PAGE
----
But there was a real reason. I had a bad accident with my ankle before starting the film ! I had to begin with my two things for walking.
I tell her I now feel foolish.
Oh, no ! No ! I think psychologically it works. Very often, when you have to take care of someone who is ill, something happens to you.
Then that laugh again. Does she really understand someone like Marie ?
I do, she insists. I do understand that woman very well, even though I'm not like her, and I'm not an intellectual. She lacks the aggressivity that you need to survive in a normal world. She talks about it and she expresses it in the classroom, but she cannot live up to it. I know I have the aggressivity to survive. She is a tragic character, but she's not in despair.
I would feel very good to be loved by a person like that, by a woman like that - it's almost impossible to resist. Man or woman, there's no difference. Someone who is giving so much - it's very dangerous.
Deneuve has worked with many of the great French directors. She describes Francois Truffaut, for whom she made "Mississippi mermaid" and "The last metro", and Jacques Demy - whose "The umbrellas Of Cherbourg" made her famous - as directors with whom she had close professional and personal relationships. But her current mentor is Andre Techine. He's a close friend, and she's now made four films with him. In the last two, "Ma saison preferee" (1992) and now "Les voleurs", she has given a couple of her finest performances. In both films, she's played roles that are as far away from the ice maiden image as is possible to imagine. In the former, she plays an uptight, dowdy provincial notary who abandons a burned-out marriage and represses her desire for her brain-surgeon brother (Auteuil).
Techine waxes enthusiastically about Deneuve. "Catherine is like a blank sheet of paper which can be filled", he says, echoing David Thomson. "She's very reserved, and you have the feeling that there is always something left to reveal. She plays more with what she hides than with what she shows. She's like a mine you can dig endlessly".
"My work is to release her inhibitions, to make her less divine. In order to make her look as human and as natural as possible, I have to put her into situations of danger". So in "Les voleurs" Deneuve is forced into rubbing shoulders with the sleaziest of Lyons low-life. "She becomes more human, but also more mad", says Techine. "There is a dimension of madness in her". Auteuil adds : "Catherine throws herself into a scene like one throws oneself into the ocean: without control, without precautions. You think she's going to vanish, then, suddenly, she resuscitates herself". It sounds exhausting, and it is.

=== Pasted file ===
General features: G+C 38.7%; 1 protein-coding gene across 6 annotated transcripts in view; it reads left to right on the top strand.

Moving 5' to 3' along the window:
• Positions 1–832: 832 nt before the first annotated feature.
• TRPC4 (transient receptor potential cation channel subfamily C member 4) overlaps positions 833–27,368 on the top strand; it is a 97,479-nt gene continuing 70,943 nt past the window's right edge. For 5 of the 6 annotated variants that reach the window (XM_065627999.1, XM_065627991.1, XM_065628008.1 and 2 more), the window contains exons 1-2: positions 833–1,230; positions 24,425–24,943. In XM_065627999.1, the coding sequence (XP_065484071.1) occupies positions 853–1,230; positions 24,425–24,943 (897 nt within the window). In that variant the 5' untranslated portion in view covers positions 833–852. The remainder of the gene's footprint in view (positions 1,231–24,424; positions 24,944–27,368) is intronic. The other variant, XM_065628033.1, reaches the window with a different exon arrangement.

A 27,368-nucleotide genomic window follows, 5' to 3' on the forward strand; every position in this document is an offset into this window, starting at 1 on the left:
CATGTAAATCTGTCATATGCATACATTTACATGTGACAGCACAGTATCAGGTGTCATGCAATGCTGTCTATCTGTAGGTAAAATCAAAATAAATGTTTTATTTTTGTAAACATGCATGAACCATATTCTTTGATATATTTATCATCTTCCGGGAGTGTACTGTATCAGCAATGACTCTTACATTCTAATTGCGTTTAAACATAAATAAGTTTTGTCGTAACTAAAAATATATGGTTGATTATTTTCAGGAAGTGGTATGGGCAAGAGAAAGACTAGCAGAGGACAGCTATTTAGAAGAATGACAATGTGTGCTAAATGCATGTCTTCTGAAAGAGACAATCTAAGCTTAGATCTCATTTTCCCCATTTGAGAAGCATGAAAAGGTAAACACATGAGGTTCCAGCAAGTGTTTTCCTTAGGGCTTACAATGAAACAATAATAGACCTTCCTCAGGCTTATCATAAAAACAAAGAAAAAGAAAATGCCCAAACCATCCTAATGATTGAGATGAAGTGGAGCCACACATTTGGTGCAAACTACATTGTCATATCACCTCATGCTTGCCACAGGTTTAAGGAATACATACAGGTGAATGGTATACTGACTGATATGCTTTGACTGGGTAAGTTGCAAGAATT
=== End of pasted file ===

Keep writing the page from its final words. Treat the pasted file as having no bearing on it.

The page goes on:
I'm so tense on the set that my energy goes very fast. So I need all the time I can get to sleep there. When I'm not working, I'm sleeping. I can sleep in a backroom. I can sleep in a chair.
Her ability to rest may explain why, at 54, she still looks so youthful. But that doesn't mean she's not worried about ageing.
If I said I wasn't, would you believe me ? It's a problem for everybody. When a man divorces at 50 to marry a 20-year-old girl, it's not a sexual thing : it's a fight against ageing. Women are horrified at getting older. So imagine what it is like for an actress, with such a visual aspect to the work.
But growing older does have some advantages.
When I was younger, falling in love and having a relationship was the most important thing. It's still important, but it's at a better place, a more correct distance. It doesn't pull you apart as it does when you are younger. And, as a woman of a certain age, you have to feel something.
Deneuve recently played a supporting part in Leos Carax's "Pola X", an adaptation of Herman Melville's Pierre Or The Ambiguities, which the director is editing now. She portrays the mother of actor Guillaume Depardieu (Gerard's son) in a story that contains suggestions of maternal incest and matricide.
Her real-life maternal impulses are rather less transgressive. She gets nervous about the acting careers of her son, Christian Vadim, and daughter, Chiara Mastroianni.
I'm very worried sometimes. There are so many young actors and actresses in France. But both of my children go to auditions, so at least they do something, even when they're not chosen. Because actors, when they are not working, are really doing nothing.
She found Chiara's small rôle in Gregg Araki's American indie film "Nowhere" amusing.
She has a wig, and she's playing a dominatrix. She was very scared, but she had fun.
Big laugh. It sounds like a role Mama might once have taken.
But what about the future ? She has plans, she says, to do a comedy.
It's with a French director. I can't tell you who, because I haven't signed yet, and I'm superstitious. But - here she becomes coy and impish - it will be a lot on homosexuality.
It was nearly impossible to translate
the phrase "glutton for punishment". But, when she finally understood,
Catherine Deneuve guffawed a lot.